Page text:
Fig. 1 (A and B) Viewfinder images showing positioning of hippocampal voxels. (C) 1HMR spectrum of the left hippocampus of a subject with probable Alzheimer’s disease. Acquisition parameters are as described in the Methods section.

The relatively long TE of 90 ms was chosen to optimize a number of competing criteria. Water suppression was better at longer TE, which improved the quantification of metabolites. However, T2 relaxation and (in the case of MI) scalar coupling reduce the intensity of signals during the TE. Simulation of the effect of TE on the spectrum of MI showed that a partial refocusing takes place at a TE of 90 ms. This was confirmed by phantom studies (data not shown), and therefore TE = 90 ms was chosen for the study.

Data analysis

Spectra were processed with 5 Hz exponential line broadening, Fourier transformation, manual baseline correction and automated line fitting (WinNMR, Bruker‐Franzen Analytik, Bremen, Germany) to the signals arising from NAA, Cho, Cr and MI. The concentration of each metabolite was calculated by relating its signal area to the signal arising from brain tissue water in the selected volume, corrected for T1 (longitudinal) and T2 (transverse) relaxation of water. Corrections were also made for incomplete T1 relaxation and T2 decay of metabolites, using the relaxation times measured in the hippocampus of normal subjects at the same field strength (Choi and Frahm, 1999). By separately quantifying the brain tissue water and the CSF in the hippocampal voxel, and using the brain tissue water as an internal standard, the metabolite concentration in the volume of interest was corrected for hippocampal atrophy. Quoted ratios of metabolites are uncorrected for relaxation effects or number of contributing protons.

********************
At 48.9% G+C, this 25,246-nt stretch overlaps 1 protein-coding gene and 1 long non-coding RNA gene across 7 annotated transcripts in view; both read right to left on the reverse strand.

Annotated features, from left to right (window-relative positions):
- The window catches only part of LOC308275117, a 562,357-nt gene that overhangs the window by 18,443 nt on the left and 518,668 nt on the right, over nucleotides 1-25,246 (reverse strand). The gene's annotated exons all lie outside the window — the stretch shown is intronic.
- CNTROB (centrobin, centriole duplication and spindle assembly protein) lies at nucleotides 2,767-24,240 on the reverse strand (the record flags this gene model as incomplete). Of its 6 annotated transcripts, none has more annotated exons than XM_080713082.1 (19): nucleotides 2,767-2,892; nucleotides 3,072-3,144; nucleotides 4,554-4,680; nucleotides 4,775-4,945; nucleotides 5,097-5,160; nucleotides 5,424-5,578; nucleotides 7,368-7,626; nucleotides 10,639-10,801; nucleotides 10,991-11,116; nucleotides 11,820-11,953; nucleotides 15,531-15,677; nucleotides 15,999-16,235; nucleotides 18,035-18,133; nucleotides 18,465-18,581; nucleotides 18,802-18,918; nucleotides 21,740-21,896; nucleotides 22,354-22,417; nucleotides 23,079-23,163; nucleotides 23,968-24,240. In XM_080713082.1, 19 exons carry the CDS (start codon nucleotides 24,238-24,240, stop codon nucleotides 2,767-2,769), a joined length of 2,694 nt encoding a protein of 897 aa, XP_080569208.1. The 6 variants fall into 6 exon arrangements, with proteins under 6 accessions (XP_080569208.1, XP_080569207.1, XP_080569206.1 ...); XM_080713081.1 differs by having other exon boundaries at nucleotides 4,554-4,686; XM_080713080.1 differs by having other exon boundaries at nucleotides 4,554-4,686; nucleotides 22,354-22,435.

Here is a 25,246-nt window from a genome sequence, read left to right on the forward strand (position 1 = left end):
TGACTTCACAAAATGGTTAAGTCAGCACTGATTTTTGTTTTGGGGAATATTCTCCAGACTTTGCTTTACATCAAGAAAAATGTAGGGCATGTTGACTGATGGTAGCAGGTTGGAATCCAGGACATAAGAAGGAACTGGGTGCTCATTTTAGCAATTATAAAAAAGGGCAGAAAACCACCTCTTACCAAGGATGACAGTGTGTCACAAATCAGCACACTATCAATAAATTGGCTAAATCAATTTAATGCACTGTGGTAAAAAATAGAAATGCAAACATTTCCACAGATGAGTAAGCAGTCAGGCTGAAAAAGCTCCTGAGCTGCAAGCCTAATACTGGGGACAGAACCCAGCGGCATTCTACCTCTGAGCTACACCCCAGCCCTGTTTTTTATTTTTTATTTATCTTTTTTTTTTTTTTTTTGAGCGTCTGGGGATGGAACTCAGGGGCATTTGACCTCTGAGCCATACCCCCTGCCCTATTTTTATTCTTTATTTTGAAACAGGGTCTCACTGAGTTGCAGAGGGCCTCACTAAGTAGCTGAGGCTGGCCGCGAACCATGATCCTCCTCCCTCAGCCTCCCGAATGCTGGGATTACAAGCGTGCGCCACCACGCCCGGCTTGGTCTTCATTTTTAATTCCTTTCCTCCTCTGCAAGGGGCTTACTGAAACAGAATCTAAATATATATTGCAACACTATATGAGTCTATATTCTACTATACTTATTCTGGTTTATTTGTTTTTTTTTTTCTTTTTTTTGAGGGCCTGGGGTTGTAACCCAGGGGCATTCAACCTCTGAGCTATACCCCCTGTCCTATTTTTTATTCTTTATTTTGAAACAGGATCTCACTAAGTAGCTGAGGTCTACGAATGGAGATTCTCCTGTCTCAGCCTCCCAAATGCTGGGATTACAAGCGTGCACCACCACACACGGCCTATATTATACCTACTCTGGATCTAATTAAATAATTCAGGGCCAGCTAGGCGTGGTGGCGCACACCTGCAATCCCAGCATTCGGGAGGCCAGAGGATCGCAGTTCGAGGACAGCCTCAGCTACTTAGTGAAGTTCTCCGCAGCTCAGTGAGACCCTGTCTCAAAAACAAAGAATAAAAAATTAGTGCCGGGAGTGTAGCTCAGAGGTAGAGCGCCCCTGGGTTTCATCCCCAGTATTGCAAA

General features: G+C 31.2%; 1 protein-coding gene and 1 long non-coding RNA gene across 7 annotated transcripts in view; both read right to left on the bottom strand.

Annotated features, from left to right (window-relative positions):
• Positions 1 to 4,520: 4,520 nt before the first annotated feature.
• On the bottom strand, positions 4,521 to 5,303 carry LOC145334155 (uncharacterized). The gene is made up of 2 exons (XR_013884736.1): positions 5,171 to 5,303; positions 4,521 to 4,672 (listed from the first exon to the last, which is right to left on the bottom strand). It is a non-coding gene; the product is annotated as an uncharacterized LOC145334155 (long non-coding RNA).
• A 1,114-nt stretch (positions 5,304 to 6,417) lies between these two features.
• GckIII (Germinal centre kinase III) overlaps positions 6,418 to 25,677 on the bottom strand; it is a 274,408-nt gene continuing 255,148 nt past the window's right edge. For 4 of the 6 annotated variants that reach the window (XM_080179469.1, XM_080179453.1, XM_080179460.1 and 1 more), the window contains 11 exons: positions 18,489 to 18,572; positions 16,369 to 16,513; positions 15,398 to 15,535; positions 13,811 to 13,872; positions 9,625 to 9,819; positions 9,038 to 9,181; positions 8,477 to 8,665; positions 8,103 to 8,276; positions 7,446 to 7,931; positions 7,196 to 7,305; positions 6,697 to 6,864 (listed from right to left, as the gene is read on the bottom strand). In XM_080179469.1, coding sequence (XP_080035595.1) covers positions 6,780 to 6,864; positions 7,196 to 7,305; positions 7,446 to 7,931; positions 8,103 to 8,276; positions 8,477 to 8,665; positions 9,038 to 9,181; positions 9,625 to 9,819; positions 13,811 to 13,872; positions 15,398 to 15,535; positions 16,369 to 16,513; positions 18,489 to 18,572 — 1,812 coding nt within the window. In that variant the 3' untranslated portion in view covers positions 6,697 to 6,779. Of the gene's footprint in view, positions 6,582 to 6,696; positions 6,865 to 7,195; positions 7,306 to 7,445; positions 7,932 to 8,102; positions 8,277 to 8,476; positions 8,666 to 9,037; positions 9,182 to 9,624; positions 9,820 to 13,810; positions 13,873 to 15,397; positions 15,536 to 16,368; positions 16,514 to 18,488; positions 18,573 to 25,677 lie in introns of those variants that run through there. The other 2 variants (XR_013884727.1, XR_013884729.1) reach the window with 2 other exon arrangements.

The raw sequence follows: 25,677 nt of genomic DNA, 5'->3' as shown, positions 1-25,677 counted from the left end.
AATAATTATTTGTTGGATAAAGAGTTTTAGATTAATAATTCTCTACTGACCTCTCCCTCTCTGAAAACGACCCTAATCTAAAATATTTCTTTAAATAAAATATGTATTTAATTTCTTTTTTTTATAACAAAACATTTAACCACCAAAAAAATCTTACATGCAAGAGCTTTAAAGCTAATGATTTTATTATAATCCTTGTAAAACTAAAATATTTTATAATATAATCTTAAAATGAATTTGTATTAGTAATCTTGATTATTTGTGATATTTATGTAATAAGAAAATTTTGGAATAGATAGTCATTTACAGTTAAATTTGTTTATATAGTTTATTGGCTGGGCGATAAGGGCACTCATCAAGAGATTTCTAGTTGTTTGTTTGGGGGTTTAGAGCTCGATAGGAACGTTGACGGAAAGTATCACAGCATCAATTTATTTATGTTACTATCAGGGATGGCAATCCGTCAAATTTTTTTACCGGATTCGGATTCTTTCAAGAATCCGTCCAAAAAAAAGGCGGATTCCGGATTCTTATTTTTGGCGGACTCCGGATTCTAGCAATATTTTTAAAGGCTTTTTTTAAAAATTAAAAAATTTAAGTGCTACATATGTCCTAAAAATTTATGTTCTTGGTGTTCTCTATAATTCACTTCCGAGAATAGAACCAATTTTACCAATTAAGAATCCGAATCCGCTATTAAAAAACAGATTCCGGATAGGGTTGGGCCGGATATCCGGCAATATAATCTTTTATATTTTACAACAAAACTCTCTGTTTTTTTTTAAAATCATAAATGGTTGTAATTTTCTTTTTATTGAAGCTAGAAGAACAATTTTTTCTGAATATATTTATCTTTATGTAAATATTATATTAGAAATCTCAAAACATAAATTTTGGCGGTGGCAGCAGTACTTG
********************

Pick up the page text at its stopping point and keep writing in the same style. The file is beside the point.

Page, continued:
Hippocampal volume measurement

Hippocampal volumes were measured from the T1‐weighted coronal oblique images acquired perpendicular to the long axis of the body of the hippocampus. Manual outlining of the hippocampus was performed as described by Jack et al. (1989) with the modification of Watson et al. (1992) defining the posterior limit as the first image where the crus of the fornix is seen separately from the tail of the hippocampus. Reference was made to the pathological and MRI atlas of Duvernoy (1998). All of the hippocampal volumes were measured by a radiologist experienced in hippocampal volumetry, who was blind to all clinical information.